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Auto chiefs team up in Fiat Chrysler NZ

It’s a deal: Clyde Campbell (left) and Neville Crichton will share the ownership of a new company to handle Fiat Chrysler distribution in New Zealand.

Neville Crichton and Clyde Campbell launch Fiat Chrysler NZ as private company

21 Feb 2013

TWO major figures in the Australasian automotive industry have joined forces to handle the New Zealand distribution of Fiat Chrysler Group products, including Alfa Romeo, Dodge and Jeep.

Ateco Automotive executive chairman Neville Crichton and Fiat Chrysler Group Australia president and CEO Clyde Campbell have both personally taken a 50 per cent share in an all-new Auckland-based company, Fiat Chrysler NZ Limited, that will take over distribution of the Italian and American brands on May 1.

Neither Ateco nor Fiat Chrysler Group has any equity in the new entity that will assume NZ market responsibility for Fiat and Alfa Romeo rights from Ateco Automotive NZ and Chrysler Group rights from independent importer Sime Darby.

In return, Sime Darby will take Citroen distribution rights for NZ from Ateco NZ, adding the French brand to its existing Peugeot franchise on both sides of the Tasman.

All these brands have been in limbo in NZ since last year when the factory owned Chrysler Group Australia took over Australian distribution of Fiat and Alfa Romeo from Ateco Australia, and Sime Darby took on Citroen in Australia from Ateco in a swap for SsangYong.

Fiat Chrysler Group NZ public relations manager Edward Rowe said New Zealand-born Mr Crichton would bring a wealth of experience with Fiat and Alfa Romeo and the NZ automotive market to the new operation, while Mr Campbell would bring the same from the Chrysler Group.

He said staffing arrangements were still to be sorted, but the head office would be in Auckland.

Mr Rowe stopped short of saying the new company would consider recruiting some staff from those who handled the Chrysler, Jeep and Dodge brands at Sime Darby but added: “Neville knows there are some very good people at Sime Darby.”

Ateco NZ will be left with its two Chinese brands, Chery and Great Wall, which its Australian counterpart also distributes in Australia.

Mr Rowe said Ateco had no plans to extend its SsangYong operations from Australia to NZ, but was well underway to taking over Australian distribution of Chinese-made Foton Trucks this year.

As well as Chery and Great Wall in Australia, Ateco also handles Ferrari, Maserati and Lotus.

Mr Crichton – a one-time racing driver and car dealer – owns Ateco Automotive in both Australia and New Zealand, along with European Automotive Imports – the Australian distributor of Ferrari, Maserati and Lotus.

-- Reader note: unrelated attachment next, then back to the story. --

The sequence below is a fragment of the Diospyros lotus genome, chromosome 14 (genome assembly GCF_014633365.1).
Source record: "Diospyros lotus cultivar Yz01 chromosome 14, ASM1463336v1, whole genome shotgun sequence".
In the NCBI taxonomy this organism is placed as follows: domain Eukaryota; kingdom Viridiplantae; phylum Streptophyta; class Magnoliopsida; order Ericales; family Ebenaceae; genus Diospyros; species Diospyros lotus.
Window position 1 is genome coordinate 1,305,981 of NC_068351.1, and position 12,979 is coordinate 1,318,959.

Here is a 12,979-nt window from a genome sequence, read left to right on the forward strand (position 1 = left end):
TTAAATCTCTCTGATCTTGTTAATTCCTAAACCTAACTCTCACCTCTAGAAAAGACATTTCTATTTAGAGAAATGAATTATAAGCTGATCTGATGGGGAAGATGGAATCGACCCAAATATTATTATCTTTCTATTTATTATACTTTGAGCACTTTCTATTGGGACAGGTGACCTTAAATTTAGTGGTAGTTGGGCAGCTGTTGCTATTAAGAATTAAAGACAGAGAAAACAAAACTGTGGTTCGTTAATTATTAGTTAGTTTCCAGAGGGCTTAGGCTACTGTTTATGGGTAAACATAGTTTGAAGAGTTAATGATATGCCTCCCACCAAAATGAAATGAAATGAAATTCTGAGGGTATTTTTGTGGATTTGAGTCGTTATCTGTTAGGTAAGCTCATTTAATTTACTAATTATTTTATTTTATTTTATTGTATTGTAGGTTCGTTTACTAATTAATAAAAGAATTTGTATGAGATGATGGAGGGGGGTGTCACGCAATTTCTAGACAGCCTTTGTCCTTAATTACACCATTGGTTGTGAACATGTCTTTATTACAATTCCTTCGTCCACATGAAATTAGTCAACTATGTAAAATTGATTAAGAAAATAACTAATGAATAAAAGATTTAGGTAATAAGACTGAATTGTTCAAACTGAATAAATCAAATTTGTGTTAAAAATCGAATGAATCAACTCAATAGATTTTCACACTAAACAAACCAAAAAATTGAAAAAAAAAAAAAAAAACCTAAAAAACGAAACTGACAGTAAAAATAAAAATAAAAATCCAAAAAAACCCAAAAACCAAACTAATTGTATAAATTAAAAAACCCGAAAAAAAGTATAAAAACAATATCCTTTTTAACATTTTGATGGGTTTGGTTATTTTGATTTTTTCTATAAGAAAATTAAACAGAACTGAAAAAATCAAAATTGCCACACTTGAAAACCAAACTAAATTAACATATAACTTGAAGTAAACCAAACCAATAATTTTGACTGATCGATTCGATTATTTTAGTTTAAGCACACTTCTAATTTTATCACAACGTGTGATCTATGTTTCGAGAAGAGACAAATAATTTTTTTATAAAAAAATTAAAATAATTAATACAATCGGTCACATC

He also owns the Ferrari-Maserati Sydney dealership in Waterloo, and has another major sideline in property investment.

Mr Campbell, a trained lawyer and former sales general manager for Mercedes-Benz Australia/Pacific, was recruited by Chrysler in 2010 to replace its previous Australian managing director Jerry Jenkins who was transferred to China.

Mr Campbell would have dealt extensively with Mr Crichton in negotiations for the transfer of Fiat and Alfa Romeo stewardship last year.

Ateco Automotive NZ will continue to be run by general manager Lawrie Malatios, with plans to greatly expand Chinese vehicle sales.

“Chery and Great Wall are selling more than we ever did with Fiat and Alfa together,” he said. “We predict 2000 Chinese vehicles in 2013, over double our 2012 tally.”

Sime Darby Automobiles has signed four new Citroen dealers to take the total to nine, with four sharing Peugeot franchises in separate showrooms but common service workshops and back-end operations.

It has announced it will cut the number of models it carries from 21 to between 12 or 15, and has realigned prices downwards by up to $7000.

Peugeot divisional manager Simon Rose becomes divisional manager for Citroen, with Todd Groves –formerly Chrusler, Jeep and Dodge divisional manager – has been appointed divisional manager for Peugeot.

Citroen vice president international operations Yves Moulin said Citroen has all but disappeared in New Zealand, adding that the situation which has been “our fault”.

“This is why we have decided to change,” he said. “Nothing can happen if we are not committed and invested enough.”

Sime Darby NZ is aiming for 1200 Peugeot sales and 400 for Citroen this year.

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